Theresa May has been told by a senior EU politician her request to delay Brexit until June 30 is “impossible”.
Guy Verhofstadt, the European Parliament’s Brexit co-ordinator, said the EU would only accept an Article 50 extension until May 23.
The prime minister is meeting EU leaders at a summit in Brussels today to request a three-month delay, to give her time to break the deadlock in parliament and win support from MPs for her beleaguered exit deal.
But as politicians began to arrive for the crucial talks on Thursday afternoon, French president Emmanuel Macron reportedly warned that if parliament rejects May’s agreement with the EU for a third time, “we are heading towards no-deal”.
According to Downing Street, due to changes in arrival times, the PM’s meeting with Macron is now likely to take place “on the margins of the summit.”
French leaders had already warned they were considering blocking the UK’s request for a three-month Article 50 extension – which can only be granted if EU member states agree,.
Speaking before the summit meeting, Verhofstadt said: “This is an impossible thing to have an extension that goes further than May 23 because that would create an enormous problem.
“We don’t want in the coming months and coming years to be busy with Brexit. We want to be busy with the renewal of the EU.”
Elections to the European Parliament are due to begin on May 23. If the UK is still a member state, it would be required to take part.
May herself has said it would be “unacceptable” for British voters to have to participate in the elections three years after voting to leave the EU.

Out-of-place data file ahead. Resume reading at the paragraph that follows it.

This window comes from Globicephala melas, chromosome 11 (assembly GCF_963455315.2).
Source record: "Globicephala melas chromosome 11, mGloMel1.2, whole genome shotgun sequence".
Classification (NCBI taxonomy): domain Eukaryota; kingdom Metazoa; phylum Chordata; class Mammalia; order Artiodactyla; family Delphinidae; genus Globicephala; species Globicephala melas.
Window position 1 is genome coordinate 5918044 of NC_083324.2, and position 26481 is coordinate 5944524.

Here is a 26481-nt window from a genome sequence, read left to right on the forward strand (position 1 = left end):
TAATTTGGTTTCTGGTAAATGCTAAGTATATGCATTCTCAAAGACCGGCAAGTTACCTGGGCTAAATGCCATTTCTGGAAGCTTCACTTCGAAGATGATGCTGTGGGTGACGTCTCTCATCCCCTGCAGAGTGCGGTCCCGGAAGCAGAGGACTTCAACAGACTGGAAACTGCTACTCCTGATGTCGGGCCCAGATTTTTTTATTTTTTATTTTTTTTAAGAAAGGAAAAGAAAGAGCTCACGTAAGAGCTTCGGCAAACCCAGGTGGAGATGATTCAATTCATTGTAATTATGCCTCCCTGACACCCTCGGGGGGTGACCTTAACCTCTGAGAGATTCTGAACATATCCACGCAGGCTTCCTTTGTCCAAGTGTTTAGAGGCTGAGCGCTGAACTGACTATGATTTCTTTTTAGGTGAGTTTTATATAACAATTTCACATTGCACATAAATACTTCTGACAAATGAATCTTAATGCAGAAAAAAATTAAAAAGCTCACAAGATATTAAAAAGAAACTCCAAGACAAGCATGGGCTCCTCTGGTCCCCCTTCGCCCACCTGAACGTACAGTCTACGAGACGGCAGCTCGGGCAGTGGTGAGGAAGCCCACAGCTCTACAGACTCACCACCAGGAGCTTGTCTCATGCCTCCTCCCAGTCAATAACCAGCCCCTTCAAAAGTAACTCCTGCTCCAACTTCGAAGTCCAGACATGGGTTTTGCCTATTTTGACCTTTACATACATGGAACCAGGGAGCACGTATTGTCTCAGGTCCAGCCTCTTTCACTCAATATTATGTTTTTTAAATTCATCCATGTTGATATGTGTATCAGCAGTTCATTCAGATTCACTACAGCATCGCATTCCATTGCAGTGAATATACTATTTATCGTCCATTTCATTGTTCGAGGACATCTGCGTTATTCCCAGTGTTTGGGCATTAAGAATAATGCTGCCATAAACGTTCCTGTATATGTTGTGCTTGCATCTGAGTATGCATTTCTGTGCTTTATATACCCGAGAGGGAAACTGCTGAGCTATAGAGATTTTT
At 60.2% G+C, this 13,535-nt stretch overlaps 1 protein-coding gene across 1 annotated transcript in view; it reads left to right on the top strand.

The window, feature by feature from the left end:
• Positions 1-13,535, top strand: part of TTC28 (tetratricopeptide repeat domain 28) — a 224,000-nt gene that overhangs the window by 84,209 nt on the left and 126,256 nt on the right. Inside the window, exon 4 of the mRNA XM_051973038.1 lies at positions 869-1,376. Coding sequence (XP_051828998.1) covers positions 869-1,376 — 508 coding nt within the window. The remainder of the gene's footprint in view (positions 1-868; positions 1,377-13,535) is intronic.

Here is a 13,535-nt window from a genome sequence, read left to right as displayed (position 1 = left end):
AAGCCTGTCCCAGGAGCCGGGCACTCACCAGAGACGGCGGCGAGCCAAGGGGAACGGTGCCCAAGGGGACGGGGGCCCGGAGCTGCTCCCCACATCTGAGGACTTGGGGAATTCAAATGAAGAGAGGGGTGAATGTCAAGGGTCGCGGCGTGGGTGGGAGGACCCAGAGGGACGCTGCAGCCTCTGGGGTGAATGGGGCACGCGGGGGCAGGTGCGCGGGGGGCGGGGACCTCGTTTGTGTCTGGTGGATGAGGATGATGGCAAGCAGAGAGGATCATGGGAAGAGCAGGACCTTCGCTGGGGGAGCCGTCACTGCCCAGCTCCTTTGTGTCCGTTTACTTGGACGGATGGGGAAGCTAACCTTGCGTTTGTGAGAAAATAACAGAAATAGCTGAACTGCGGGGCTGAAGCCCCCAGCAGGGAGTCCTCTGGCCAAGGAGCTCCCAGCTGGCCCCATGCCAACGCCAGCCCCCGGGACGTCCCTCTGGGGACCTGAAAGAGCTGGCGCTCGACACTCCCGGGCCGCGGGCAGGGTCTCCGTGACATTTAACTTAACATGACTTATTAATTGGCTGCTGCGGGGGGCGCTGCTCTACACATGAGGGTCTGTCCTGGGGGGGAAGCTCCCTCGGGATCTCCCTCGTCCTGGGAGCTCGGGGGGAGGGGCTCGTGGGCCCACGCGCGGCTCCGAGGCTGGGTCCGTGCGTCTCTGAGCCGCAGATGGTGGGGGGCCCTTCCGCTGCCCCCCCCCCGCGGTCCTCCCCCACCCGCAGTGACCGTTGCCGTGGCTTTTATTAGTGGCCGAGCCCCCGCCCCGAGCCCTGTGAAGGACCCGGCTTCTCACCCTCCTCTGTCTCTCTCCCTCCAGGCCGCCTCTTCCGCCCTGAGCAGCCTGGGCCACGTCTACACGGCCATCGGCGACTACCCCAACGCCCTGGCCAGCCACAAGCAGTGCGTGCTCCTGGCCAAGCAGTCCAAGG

The PM had previously indicated she would seek a long delay after her deal went down to a 149-vote defeat in last week’s second “meaningful vote”.
However, she backed down after the threat of cabinet resignations by Brexiteer ministers, who feared it could spell the end of their hopes of leaving the EU.
Ahead of today’s summit, European Council president Donald Tusk said a “short” delay should be possible – but only if MPs finally back her deal before the deadline day on March 29.
With fears in Brussels growing that the UK is heading for a no-deal break, he said he would not hesitate to call an emergency summit next week if that proved necessary.
Back home, May is facing a backlash from MPs after she used a speech in Downing Street to blame MPs for failing to implement the referendum.
Lisa Nandy, who had been seen as one of the Labour MPs most likely to vote for May’s deal, said the PM’s speech was an “attack on liberal democracy itself”.
Pro-EU Tory Sam Gyimah, who quit as a minister over May’s deal, described the PM’s remarks as “toxic”.